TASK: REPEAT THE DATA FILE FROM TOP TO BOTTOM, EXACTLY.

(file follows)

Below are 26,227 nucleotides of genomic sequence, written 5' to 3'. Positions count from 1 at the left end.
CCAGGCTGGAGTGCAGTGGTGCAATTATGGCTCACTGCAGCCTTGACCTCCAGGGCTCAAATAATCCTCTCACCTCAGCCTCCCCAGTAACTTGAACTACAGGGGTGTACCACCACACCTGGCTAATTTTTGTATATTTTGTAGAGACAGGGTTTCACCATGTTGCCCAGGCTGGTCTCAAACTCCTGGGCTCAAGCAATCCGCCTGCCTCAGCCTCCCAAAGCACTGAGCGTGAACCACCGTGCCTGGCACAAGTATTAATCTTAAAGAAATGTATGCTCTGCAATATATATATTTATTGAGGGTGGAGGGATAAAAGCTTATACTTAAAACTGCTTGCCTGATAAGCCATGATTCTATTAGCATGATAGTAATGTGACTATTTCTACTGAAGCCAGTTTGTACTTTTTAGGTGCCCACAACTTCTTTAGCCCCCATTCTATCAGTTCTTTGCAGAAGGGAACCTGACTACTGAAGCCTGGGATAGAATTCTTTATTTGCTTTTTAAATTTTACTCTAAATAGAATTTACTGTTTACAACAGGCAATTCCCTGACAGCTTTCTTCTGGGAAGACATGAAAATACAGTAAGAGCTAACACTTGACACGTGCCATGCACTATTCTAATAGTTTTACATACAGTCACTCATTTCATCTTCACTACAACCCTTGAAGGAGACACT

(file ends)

Below are 26,227 nucleotides of genomic sequence, written 5' to 3'. Positions count from 1 at the left end.
CCAGGCTGGAGTGCAGTGGTGCAATTATGGCTCACTGCAGCCTTGACCTCCAGGGCTCAAATAATCCTCTCACCTCAGCCTCCCCAGTAACTTGAACTACAGGGGTGTACCACCACACCTGGCTAATTTTTGTATATTTTGTAGAGACAGGGTTTCACCATGTTGCCCAGGCTGGTCTCAAACTCCTGGGCTCAAGCAATCCGCCTGCCTCAGCCTCCCAAAGCACTGAGCGTGAACCACCGTGCCTGGCACAAGTATTAATCTTAAAGAAATGTATGCTCTGCAATATATATATTTATTGAGGGTGGAGGGATAAAAGCTTATACTTAAAACTGCTTGCCTGATAAGCCATGATTCTATTAGCATGATAGTAATGTGACTATTTCTACTGAAGCCAGTTTGTACTTTTTAGGTGCCCACAACTTCTTTAGCCCCCATTCTATCAGTTCTTTGCAGAAGGGAACCTGACTACTGAAGCCTGGGATAGAATTCTTTATTTGCTTTTTAAATTTTACTCTAAATAGAATTTACTGTTTACAACAGGCAATTCCCTGACAGCTTTCTTCTGGGAAGACATGAAAATACAGTAAGAGCTAACACTTGACACGTGCCATGCACTATTCTAATAGTTTTACATACAGTCACTCATTTCATCTTCACTACAACCCTTGAAGGAGACACT